Common Identity 2

In 1992, therefore, the year of Fréchet’s death, I published, under my imprint, Pretani Press, the three-volume Folk Poets of Ulster series [1], thus initiating the modern Ulster-Scots revival in Northern Ireland.

I had also suggested the new name “Ullans” for the Ulster-Scots Academy which I proposed in June 1992, and formally established in Northern Ireland following a meeting in Vancouver, British Columbia, Canada, between Professor Robert Gregg and myself on Thursday, 23rd July that year. The Ullans Academy was to be based on the Frisian Academy of Sciences in the Netherlands, which I had visited in 1978, and again in 1980, with a group of community activists from Northern Ireland, including Andy Tyrie, then Chairman of the Ulster Defence Association, and now Patron of the Ulster-Scots (Ullans) Academy. The essential characteristic of the Frisian Academy was its division into three departments: Linguistics and Literature, History and Culture, and Social Sciences. This tripartite division was to become our model. 

The new Ullans Academy was intended to fulfil a need for the regulation and standardisation of the language for modern usage. These standards were to have been initiated on behalf of the Ulster-Scots community, Protestant and Roman Catholic, nationalist and unionist, and would be academically sound. What we didn’t need was the development of an artificial dialect which excluded and alienated traditional speakers [2]. It seemed clear to me that it was fundamentally important to establish a standard version of the language, with agreed spelling, while at the same time maintaining the rich culture of local variants. Therefore in 1995, I published for the Ulster-Scots Language Society, a regional dictionary by James Fenton, The Hamely Tongue: A Personal Record of Ulster-Scots in County Antrim [3], under the imprint of the Ulster-Scots Academic Press, from my premises in 17 Main Street, Conlig, County Down. This was the most important record yet produced of current Ulster-Scots speech and is now, under the imprint of the Ullans Press, in its third edition. It was distributed by my friend David Adamson, who did so without remuneration.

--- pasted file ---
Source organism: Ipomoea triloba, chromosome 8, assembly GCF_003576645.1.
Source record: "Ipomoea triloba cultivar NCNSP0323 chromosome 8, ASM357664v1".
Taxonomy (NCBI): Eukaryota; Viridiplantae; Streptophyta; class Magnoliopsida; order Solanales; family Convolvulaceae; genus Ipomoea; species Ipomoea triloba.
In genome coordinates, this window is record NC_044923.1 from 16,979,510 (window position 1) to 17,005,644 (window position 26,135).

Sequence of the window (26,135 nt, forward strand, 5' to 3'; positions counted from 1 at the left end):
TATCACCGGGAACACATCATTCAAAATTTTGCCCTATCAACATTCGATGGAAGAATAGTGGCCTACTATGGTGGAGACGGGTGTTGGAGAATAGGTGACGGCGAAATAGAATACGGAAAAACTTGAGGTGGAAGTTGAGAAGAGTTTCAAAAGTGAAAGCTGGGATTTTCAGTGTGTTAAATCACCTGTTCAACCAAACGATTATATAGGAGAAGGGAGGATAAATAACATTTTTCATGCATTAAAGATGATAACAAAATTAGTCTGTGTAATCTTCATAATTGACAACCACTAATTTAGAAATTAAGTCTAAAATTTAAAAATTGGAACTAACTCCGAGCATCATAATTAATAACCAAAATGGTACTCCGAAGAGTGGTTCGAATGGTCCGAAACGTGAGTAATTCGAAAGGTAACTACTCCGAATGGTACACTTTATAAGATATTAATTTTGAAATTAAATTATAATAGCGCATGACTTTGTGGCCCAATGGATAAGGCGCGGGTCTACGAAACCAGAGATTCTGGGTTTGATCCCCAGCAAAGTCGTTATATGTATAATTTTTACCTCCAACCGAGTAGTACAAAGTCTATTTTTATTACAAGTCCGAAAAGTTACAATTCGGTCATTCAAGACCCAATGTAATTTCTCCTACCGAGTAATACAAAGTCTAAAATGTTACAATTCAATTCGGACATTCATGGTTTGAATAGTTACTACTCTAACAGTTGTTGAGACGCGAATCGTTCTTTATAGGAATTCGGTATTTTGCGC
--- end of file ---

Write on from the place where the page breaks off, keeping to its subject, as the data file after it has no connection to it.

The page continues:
Like the Frisian Academy on which it was based, the Ulster-Scots or Ullans Academy’s research was intended to extend beyond language and literature to historical, cultural and philosophical themes such as the life and works of Frances Hutcheson and C.S. Lewis, and to studies of the history of Ulidia in general, especially Dalriada, Dalaradia, Dal Fiatach, Galloway and Carrick, not forgetting Ellan Vannin, the Isle of Man.

[1] The three titles in the series are: The Country Rhymes of James Orr, the Bard of Ballycarry 1770-1816; The Country Rhymes of Hugh Porter, the Bard of Moneyslane c. 1780; and, The Country Rhymes of Samuel Thomson, the Bard of Carncranny 1766-1816, all published by Pretani Press, Bangor, 1992. Series editors: J.R.R. Adams and P.S. Robinson.

[2] Unfortunately, this is exactly what has happened, to the detriment of the language itself.

[3] James Fenton, The Hamely Tongue: A Personal Record of Ulster-Scots in County Antrim, Conlig, The Ulster-Scots Academic Press, 1995.

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